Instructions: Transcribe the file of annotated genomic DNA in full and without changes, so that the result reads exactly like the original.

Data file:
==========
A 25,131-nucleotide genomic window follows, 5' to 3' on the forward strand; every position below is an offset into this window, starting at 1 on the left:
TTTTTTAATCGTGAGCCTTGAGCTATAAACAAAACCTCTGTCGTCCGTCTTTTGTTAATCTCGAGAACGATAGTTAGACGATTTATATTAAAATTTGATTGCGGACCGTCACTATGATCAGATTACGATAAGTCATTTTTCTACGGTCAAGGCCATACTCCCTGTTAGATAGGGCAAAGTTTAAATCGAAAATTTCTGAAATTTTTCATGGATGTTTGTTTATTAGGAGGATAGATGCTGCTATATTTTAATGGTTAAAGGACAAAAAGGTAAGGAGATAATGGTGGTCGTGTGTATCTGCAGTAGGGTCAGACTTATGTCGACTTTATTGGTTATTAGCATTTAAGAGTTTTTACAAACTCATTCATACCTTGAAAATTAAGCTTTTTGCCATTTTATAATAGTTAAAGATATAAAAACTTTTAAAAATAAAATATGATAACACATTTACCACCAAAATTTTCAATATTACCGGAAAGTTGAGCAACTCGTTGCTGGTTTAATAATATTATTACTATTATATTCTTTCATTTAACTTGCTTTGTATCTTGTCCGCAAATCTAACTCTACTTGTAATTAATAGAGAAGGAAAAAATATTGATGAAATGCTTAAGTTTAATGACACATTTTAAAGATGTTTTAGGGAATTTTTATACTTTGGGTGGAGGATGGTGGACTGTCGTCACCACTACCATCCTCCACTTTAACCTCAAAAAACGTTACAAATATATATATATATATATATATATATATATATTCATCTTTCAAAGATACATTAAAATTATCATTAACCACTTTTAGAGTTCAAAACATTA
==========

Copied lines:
A 25,131-nucleotide genomic window follows, 5' to 3' on the forward strand; every position below is an offset into this window, starting at 1 on the left:
TTTTTTAATCGTGAGCCTTGAGCTATAAACAAAACCTCTGTCGTCCGTCTTTTGTTAATCTCGAGAACGATAGTTAGACGATTTATATTAAAATTTGATTGCGGACCGTCACTATGATCAGATTACGATAAGTCATTTTTCTACGGTCAAGGCCATACTCCCTGTTAGATAGGGCAAAGTTTAAATCGAAAATTTCTGAAATTTTTCATGGATGTTTGTTTATTAGGAGGATAGATGCTGCTATATTTTAATGGTTAAAGGACAAAAAGGTAAGGAGATAATGGTGGTCGTGTGTATCTGCAGTAGGGTCAGACTTATGTCGACTTTATTGGTTATTAGCATTTAAGAGTTTTTACAAACTCATTCATACCTTGAAAATTAAGCTTTTTGCCATTTTATAATAGTTAAAGATATAAAAACTTTTAAAAATAAAATATGATAACACATTTACCACCAAAATTTTCAATATTACCGGAAAGTTGAGCAACTCGTTGCTGGTTTAATAATATTATTACTATTATATTCTTTCATTTAACTTGCTTTGTATCTTGTCCGCAAATCTAACTCTACTTGTAATTAATAGAGAAGGAAAAAATATTGATGAAATGCTTAAGTTTAATGACACATTTTAAAGATGTTTTAGGGAATTTTTATACTTTGGGTGGAGGATGGTGGACTGTCGTCACCACTACCATCCTCCACTTTAACCTCAAAAAACGTTACAAATATATATATATATATATATATATATATATATTCATCTTTCAAAGATACATTAAAATTATCATTAACCACTTTTAGAGTTCAAAACATTA